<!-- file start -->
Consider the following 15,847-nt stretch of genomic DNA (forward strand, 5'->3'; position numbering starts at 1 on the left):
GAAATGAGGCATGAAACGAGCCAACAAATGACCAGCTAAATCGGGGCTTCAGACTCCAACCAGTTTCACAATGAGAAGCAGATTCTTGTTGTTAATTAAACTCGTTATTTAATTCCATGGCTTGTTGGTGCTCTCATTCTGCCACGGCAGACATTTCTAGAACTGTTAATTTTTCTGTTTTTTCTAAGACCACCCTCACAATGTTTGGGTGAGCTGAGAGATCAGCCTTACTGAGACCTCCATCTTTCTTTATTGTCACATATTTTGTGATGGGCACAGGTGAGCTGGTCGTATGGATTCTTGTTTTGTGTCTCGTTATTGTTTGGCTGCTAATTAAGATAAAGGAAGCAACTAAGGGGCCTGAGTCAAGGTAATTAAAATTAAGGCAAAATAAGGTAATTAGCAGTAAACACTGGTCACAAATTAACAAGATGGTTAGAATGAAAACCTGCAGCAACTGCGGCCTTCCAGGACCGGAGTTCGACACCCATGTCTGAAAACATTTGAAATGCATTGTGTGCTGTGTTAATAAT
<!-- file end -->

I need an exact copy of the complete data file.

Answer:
Consider the following 15,847-nt stretch of genomic DNA (forward strand, 5'->3'; position numbering starts at 1 on the left):
GAAATGAGGCATGAAACGAGCCAACAAATGACCAGCTAAATCGGGGCTTCAGACTCCAACCAGTTTCACAATGAGAAGCAGATTCTTGTTGTTAATTAAACTCGTTATTTAATTCCATGGCTTGTTGGTGCTCTCATTCTGCCACGGCAGACATTTCTAGAACTGTTAATTTTTCTGTTTTTTCTAAGACCACCCTCACAATGTTTGGGTGAGCTGAGAGATCAGCCTTACTGAGACCTCCATCTTTCTTTATTGTCACATATTTTGTGATGGGCACAGGTGAGCTGGTCGTATGGATTCTTGTTTTGTGTCTCGTTATTGTTTGGCTGCTAATTAAGATAAAGGAAGCAACTAAGGGGCCTGAGTCAAGGTAATTAAAATTAAGGCAAAATAAGGTAATTAGCAGTAAACACTGGTCACAAATTAACAAGATGGTTAGAATGAAAACCTGCAGCAACTGCGGCCTTCCAGGACCGGAGTTCGACACCCATGTCTGAAAACATTTGAAATGCATTGTGTGCTGTGTTAATAAT